Social Ties: Community Based Adaptation – Part 2

social ties community based adaptation 3

In my previous post I briefly unpacked the history of social network analysis. In this post I’ll discuss the importance and application of social ties in a general health, COVID-19, and natural disaster recovery context.

The benefits of connection amongst humans’ dates back to our tribal origins. Belonging to a tribe, something that many people in our modern world are unable to experience (ie, think high levels of loneliness), necessitates a process of social bonding. Tribes were the first communal system and nowadays we recognise the deep sense of belonging and support (as well as connection to place) that comes from being a member of a group.

What has been identified about the benefits social ties provide in a general health context? Umberson & Montez (2010) advise that there is an evidence base to support the following in regard to social ties: they affect mental and physical health as well as mortality rate; they are a resource to promote health information; they can benefit health beyond individuals by influencing the health of others through a social network; and they can have both short term and long-term health benefits for community members.

And how about social ties in the context of COVID-19, a new health condition that we are having to learn to live with? In the context of excess death rates from COVID-19, Fraser, Aldrich & Page-Tan (2021) report a strong association between excess death rates (ie, a comparison of pre versus post COVID-19 death rates in the US) and bonding social capital. Communities with higher bonding social capital had fewer excess death rates. They also found a similar trend for communities with stronger linking ties. Their suggestion, trust in authorities is important and information about the risks of COVID-19 is communicated amongst people via ties.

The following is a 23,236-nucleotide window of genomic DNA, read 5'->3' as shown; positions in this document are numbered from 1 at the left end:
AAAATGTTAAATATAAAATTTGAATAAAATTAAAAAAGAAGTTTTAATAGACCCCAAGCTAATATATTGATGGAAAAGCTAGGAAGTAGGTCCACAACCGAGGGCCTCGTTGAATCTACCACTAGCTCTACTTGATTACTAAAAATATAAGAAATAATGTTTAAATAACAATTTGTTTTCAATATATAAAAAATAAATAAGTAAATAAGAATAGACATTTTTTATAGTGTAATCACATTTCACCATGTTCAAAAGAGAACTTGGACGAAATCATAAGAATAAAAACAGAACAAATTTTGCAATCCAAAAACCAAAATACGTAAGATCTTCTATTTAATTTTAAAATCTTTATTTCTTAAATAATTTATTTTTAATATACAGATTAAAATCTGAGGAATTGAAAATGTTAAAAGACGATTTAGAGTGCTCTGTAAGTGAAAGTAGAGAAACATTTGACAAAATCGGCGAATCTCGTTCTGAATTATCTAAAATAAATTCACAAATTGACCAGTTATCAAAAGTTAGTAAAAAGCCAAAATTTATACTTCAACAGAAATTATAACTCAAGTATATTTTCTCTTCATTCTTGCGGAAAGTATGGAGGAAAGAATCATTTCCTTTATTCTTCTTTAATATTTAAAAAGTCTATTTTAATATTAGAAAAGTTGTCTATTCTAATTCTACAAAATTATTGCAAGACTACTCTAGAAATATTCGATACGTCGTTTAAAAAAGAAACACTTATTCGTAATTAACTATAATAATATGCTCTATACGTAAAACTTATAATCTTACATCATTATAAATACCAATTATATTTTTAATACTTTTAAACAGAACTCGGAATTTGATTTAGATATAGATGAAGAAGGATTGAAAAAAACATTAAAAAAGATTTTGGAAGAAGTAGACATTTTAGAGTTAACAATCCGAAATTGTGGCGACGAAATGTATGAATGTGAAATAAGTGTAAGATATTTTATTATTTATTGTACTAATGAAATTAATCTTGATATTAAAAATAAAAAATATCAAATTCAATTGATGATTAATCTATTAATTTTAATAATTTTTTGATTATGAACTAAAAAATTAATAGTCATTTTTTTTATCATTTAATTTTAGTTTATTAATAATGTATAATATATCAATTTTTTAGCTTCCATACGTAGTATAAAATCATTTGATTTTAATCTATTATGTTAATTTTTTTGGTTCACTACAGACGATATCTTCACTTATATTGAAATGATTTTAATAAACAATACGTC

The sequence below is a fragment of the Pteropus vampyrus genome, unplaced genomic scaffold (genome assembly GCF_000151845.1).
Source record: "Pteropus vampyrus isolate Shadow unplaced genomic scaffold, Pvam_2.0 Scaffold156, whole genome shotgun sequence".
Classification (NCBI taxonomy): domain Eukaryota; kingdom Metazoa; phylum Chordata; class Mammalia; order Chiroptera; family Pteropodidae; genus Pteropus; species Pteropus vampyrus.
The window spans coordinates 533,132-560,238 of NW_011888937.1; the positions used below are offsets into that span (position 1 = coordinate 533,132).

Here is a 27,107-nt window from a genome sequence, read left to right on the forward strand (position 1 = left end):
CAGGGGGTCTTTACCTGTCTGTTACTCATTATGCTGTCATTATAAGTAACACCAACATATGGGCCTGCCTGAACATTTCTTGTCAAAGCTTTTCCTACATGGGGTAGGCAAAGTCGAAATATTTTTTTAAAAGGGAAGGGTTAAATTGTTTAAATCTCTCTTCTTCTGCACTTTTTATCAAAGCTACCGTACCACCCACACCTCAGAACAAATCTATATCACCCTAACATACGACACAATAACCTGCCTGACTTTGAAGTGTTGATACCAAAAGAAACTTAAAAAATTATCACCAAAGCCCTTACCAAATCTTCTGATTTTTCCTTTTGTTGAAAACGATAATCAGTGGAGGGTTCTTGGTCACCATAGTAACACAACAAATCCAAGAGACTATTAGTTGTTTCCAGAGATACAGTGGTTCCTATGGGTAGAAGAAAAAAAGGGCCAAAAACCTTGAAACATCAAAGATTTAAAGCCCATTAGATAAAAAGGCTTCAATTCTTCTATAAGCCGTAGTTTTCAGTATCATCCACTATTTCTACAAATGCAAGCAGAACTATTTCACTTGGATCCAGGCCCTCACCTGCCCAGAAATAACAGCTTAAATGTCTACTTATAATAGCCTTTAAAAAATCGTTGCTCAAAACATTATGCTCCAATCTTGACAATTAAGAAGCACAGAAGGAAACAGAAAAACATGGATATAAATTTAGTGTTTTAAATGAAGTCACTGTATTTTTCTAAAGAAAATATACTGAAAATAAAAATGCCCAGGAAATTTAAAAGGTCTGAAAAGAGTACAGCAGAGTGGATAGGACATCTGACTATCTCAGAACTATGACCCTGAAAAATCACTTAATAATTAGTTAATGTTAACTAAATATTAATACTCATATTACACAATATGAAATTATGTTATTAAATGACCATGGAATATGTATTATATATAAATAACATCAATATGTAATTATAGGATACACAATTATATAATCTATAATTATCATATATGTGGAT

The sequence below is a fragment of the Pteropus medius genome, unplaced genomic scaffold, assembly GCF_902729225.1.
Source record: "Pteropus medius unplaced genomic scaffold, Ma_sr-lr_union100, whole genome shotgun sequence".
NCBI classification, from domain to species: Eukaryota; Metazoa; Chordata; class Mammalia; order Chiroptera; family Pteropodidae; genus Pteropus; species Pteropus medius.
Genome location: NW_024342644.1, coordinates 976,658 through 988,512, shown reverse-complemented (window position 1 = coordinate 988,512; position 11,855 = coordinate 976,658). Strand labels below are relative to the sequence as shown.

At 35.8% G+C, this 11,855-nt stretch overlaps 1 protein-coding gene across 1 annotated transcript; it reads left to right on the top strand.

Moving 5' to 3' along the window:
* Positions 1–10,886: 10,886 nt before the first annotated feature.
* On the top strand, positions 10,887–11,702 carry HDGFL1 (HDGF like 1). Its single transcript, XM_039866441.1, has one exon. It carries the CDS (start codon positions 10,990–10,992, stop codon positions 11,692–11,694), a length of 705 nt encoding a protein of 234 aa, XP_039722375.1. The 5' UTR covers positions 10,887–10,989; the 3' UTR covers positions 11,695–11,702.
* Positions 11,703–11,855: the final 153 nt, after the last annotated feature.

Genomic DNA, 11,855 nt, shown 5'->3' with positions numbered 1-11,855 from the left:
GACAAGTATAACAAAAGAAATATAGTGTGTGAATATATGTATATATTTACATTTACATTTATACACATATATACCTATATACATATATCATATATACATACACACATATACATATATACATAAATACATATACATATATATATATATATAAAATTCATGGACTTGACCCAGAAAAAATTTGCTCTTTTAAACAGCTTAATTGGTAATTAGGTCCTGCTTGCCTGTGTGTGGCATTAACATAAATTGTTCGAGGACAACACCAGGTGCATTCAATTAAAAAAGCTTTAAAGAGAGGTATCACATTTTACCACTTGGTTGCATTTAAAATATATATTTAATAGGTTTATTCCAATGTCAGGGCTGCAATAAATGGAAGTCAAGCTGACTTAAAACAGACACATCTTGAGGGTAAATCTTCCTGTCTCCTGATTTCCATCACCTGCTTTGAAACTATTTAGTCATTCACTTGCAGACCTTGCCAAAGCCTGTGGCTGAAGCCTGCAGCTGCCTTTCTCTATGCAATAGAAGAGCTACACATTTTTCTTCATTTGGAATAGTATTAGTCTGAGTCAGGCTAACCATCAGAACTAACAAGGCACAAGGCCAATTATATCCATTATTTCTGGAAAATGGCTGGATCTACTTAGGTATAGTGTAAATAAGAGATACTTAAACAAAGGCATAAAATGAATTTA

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Natural Disaster Recovery Research Findings:

But what about natural disaster recovery, what is known and understood at this time? Well, this is where it becomes very interesting. See the summary below:

Professor Daniel Aldrich – Sociologist & Natural Disaster Researcher
  • Social ties strengthened the collective identity of community leading to greater resilience.
  • Social connectedness lessened depression, anxiety and fears.
  • More connected communities recovered more quickly and more effectively than less connected communities.
Melbourne University – Beyond Bushfires Studies
  • Social ties positively and negatively affected recovery and mental health.
  • Being involved in 1-2 community groups or organisations was associated with better mental health and wellbeing
  • Risk of PTSD was higher if social networks were fractured
New South Wales – 2017 Flooding Findings
  • 10-33% of those people sampled experienced mental health distress
  • Informal social connectedness and belonging was associated with a decreased risk of mental health issues.

What might these findings suggest and lean towards in a time of COVID-19, climate change, uncertainty, and an increasing frequency of natural disasters? There is no doubt that further research is needed but it seems that the take home message is as follows…using social ties in a careful, community led and strategic way, may be a powerful tool that supports adaptation, recovery and improved preparedness.

How I can help

There is no denying that we are living in times of unprecedented change. Australian communities and organisations are at the forefront of learning to live with the disruptive effects of increasingly frequent and intense natural disasters. With over a decade’s experience, I help people recognise that hidden within adversity are opportunities for adaptation, recovery and growth.

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